9.
Environ Int ; 133(Pt A): 105186, 2019 12.
Artigo em Inglês | MEDLINE | ID: mdl-31639608

RESUMO

The gastrointestinal mobilization and oral bioaccessibility of polycyclic aromatic hydrocarbon (PAH) nonextractable residues (NERs) from soils remain unexplored, including associated incremental lifetime cancer risks. This study investigated the gastrointestinal mobilization of PAHs and their NERs from contrasting soils, using a physiologically based extraction test that incorporates a silicone-rod (Si-Org-PBET) as PAH sink. Associated cancer risks following soil ingestion were also evaluated. Four solvent-spiked and aged soils, and four long-term contaminated manufactured gas plant (MGP) soils, were utilized. Total-extractable PAH concentrations were measured after exhaustive solvent extractions of soils. We evaluated the PAH sorption efficiency of the silicone rods and associated sorption kinetics, using PAH-spiked silica sand as the contaminated matrix. We then assessed gastrointestinal mobilization of benzo[a]pyrene and benzo[a]pyrene NERs from the solvent-spiked soils, and mobilization of six PAHs and their NERs from the MGP soils. PAH oral bioaccessibility was determined. The incremental lifetime cancer risks (ILCRs), using Si-Org-PBET- and total-extractable PAH concentrations from the MGP soils, were calculated. Sorption kinetics modelling showed that 95% of mobilized PAHs sorbed to the silicone rods within 2-19 h, depending on PAH physico-chemical properties. Total-extractable and Si-Org-PBET extractable PAH concentrations exceeded health investigation levels (3 mg/kg based on benzo[a]pyrene toxic equivalent quotients) in soils. PAH oral bioaccessibility approached 100% for solvent-spiked soils, but only 24-36% for the MGP soils. Associated ILCRs exceeded target levels (10-5) for one MGP soil, particularly for 2-3 year olds, despite oral bioaccessibility considerations. In contrast, mobilized PAH NERs did not exceed health investigation and ILCR levels, as the NERs were highly sequestered, especially in the MGP soils. PAH nonextractable residues in long-term contaminated soils are unlikely to be mobilized in concentrations that pose cancer risks to humans following soil ingestion, and do not need to be considered in risk assessments.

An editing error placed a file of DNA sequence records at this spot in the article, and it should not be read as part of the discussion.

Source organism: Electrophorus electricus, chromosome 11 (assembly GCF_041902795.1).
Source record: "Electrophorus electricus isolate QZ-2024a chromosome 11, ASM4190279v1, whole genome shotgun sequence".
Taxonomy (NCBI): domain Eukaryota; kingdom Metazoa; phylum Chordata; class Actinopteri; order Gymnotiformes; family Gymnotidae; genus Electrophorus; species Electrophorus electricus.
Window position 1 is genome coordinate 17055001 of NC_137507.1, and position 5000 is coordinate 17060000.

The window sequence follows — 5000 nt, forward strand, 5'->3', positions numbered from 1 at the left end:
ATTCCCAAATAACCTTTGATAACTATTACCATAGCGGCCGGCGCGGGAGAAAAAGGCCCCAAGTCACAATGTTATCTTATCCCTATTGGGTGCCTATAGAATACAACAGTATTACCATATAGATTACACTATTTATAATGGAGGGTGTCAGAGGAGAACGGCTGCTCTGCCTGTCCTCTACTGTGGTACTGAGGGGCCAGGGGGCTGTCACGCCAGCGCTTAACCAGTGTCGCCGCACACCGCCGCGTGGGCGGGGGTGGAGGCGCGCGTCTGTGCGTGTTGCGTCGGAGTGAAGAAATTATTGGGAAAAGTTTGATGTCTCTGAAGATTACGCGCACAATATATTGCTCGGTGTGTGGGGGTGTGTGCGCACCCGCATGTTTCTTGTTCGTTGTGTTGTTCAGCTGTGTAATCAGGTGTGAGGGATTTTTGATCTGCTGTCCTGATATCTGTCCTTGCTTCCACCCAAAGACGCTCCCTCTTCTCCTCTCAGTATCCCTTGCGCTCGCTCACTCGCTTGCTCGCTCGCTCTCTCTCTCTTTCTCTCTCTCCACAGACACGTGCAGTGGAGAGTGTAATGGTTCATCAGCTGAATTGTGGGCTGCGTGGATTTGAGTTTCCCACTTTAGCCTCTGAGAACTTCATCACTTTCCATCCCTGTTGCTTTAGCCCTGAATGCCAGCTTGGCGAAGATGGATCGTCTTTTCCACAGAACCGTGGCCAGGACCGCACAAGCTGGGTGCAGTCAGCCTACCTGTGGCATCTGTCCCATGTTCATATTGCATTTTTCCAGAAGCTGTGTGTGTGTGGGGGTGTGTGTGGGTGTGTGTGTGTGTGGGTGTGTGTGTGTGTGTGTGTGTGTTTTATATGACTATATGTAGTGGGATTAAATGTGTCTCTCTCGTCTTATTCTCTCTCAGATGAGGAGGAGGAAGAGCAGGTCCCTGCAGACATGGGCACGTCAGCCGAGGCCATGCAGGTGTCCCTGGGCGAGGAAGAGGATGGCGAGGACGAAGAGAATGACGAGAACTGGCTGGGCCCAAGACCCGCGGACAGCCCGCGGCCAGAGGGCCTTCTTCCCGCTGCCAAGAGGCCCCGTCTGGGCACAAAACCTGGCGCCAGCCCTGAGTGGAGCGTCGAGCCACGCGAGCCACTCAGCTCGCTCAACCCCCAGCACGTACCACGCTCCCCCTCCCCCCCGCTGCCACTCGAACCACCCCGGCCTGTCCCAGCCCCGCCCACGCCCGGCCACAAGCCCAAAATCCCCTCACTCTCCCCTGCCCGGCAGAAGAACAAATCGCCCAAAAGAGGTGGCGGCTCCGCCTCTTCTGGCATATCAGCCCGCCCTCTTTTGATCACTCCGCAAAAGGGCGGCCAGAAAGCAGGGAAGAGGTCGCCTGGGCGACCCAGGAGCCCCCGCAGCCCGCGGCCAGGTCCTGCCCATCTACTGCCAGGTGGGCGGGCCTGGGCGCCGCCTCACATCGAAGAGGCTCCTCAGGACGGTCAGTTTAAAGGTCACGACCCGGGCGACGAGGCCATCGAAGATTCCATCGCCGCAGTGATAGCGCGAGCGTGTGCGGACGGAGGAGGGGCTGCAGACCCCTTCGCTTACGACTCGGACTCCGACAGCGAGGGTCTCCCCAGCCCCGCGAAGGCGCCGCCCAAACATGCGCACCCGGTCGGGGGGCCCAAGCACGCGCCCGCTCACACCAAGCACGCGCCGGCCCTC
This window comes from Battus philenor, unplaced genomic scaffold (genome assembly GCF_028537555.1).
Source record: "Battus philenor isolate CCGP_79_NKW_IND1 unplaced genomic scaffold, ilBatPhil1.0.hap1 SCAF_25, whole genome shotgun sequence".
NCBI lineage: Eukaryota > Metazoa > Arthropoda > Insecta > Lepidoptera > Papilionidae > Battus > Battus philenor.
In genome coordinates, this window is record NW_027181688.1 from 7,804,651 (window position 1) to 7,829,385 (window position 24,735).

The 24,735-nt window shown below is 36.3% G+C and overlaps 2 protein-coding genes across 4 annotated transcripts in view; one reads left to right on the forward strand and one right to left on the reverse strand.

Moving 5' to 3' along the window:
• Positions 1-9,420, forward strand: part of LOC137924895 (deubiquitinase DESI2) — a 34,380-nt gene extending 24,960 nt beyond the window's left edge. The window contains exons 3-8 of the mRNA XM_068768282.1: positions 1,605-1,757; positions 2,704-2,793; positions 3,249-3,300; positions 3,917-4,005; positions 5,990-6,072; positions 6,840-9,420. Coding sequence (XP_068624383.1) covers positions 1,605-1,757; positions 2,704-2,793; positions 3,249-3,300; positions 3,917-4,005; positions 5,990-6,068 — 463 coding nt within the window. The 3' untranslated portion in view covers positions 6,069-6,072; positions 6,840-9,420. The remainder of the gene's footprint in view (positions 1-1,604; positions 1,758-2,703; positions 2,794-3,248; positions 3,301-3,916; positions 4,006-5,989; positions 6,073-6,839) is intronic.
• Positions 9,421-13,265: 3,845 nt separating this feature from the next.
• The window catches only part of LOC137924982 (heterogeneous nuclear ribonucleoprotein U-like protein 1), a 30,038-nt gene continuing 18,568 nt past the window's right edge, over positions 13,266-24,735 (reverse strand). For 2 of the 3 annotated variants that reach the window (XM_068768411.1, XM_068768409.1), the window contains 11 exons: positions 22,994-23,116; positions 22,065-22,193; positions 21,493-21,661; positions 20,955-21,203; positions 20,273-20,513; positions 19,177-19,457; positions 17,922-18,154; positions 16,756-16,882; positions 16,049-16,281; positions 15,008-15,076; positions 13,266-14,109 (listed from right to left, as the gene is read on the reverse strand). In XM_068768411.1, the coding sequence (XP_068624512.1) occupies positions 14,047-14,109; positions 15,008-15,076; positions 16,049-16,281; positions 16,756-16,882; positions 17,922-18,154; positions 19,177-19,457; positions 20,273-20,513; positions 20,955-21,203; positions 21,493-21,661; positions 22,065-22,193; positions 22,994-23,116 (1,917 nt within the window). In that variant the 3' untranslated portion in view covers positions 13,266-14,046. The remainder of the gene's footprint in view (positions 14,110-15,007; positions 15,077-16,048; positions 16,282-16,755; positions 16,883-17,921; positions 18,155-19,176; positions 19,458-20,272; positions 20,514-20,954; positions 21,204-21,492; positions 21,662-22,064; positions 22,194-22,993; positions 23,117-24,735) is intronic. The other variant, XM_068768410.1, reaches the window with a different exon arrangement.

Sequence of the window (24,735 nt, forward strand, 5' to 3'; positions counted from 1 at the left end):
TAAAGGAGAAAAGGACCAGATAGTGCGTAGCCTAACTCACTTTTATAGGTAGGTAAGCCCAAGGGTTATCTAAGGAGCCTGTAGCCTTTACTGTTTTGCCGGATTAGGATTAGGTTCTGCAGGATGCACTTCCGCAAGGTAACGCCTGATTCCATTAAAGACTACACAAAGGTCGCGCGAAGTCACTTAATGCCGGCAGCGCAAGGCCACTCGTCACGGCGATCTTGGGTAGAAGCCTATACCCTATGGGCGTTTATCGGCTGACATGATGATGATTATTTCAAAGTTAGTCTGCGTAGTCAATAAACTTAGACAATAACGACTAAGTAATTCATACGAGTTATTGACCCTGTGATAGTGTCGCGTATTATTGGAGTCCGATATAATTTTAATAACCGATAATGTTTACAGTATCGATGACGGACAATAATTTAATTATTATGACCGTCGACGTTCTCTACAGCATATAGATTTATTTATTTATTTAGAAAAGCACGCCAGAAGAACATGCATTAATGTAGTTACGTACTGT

Assuntos
Trato Gastrointestinal/efeitos dos fármacos , Neoplasias/induzido quimicamente , Hidrocarbonetos Policíclicos Aromáticos/análise , Poluentes do Solo/análise , Solo/química , Benzo(a)pireno , Ingestão de Alimentos , Humanos , Hidrocarbonetos Policíclicos Aromáticos/toxicidade , Medição de Risco , Poluentes do Solo/toxicidade
10.
J Anim Sci ; 97(10): 4341-4348, 2019 Oct 03.
Artigo em Inglês | MEDLINE | ID: mdl-31504581

RESUMO

Three experiments were conducted to evaluate the inclusion of crude glycerin (CG) in diets for beef cattle. In Exp. 1, 4 ruminally cannulated steers were fed diets with 0 or 15% CG (DM basis), to evaluate DM disappearance, VFA profiles, and gas production. There was a tendency for an interaction (P = 0.06) between diet fed to donor animals and substrate fed to in vitro system, and digestion was increased when CG was added to cultures with ruminal fluid from CG-fed animals. Total VFA were unaffected by diets or by substrate incubated. The CG increased production of propionate, butyrate, and valerate (P < 0.01) while the gas production was unaffected (P = 0.16). In Exp. 2, 24 crossbred heifers (334.4 ± 0.9 kg BW) were fed the same diets as Exp. 1, for 35 d. Fecal grab samples were collected 3 times daily on day 7, 21, and 35, to evaluate total tract digestibilities of DM, OM, and NDF. The CG improved digestibility of diet OM (P = 0.04), and DM followed a similar trend (P = 0.06), while the NDF digestibility was unaffected (P = 0.29). In Exp. 3, crossbred heifers (n = 374; 375.8 ± 36.1 kg BW) were used to evaluate feedlot performance and carcass traits when fed diets with 0, 7.5, or 15% CG, with or without added 0.3% salt. Heifers were assigned to 25 pens and were harvested on day 125. Removing salt from CG-based diets did not impact performance (P = 0.50). The CG did not influence average daily gain (P = 0.27), but decreased DM intake (P = 0.003), USDA Yield Grade (P = 0.01), and improved feed efficiency (P = 0.03), while tended to decrease USDA prime carcasses (P = 0.10). Carcass weight (P = 0.24), Longissimus muscle area (P = 0.63), and kidney, pelvic, heart fat (P = 0.59) were unaffected by CG. Twelfth-rib fat was less for heifers fed 15% CG without salt compared with the other treatments (P = 0.005), while marbling was less for heifers fed CG diets compared with the control-fed animals (linear, P = 0.004; quadratic, P = 0.02). In conclusion, GC can replace dry-rolled corn in diets for beef heifers when fed at 15% of diet DM, improving OM digestion, increasing ruminal propionate and butyrate without affecting greenhouse gas emissions. Feeding up to 15% CG improves feed efficiency but depresses marbling and tends to decrease Quality Grade. Removing supplemental salt from CG-diets has no impact on performance or carcass traits.


Assuntos
Bovinos/fisiologia , Suplementos Nutricionais/análise , Glicerol/farmacologia , Ração Animal/análise , Animais , Bovinos/crescimento & desenvolvimento , Dieta/veterinária , Digestão/efeitos dos fármacos , Feminino , Fermentação , Trato Gastrointestinal/efeitos dos fármacos , Trato Gastrointestinal/metabolismo , Masculino , Distribuição Aleatória , Rúmen/efeitos dos fármacos , Rúmen/metabolismo
11.
ACS Appl Mater Interfaces ; 11(40): 36409-36419, 2019 Oct 09.
Artigo em Inglês | MEDLINE | ID: mdl-31525949

RESUMO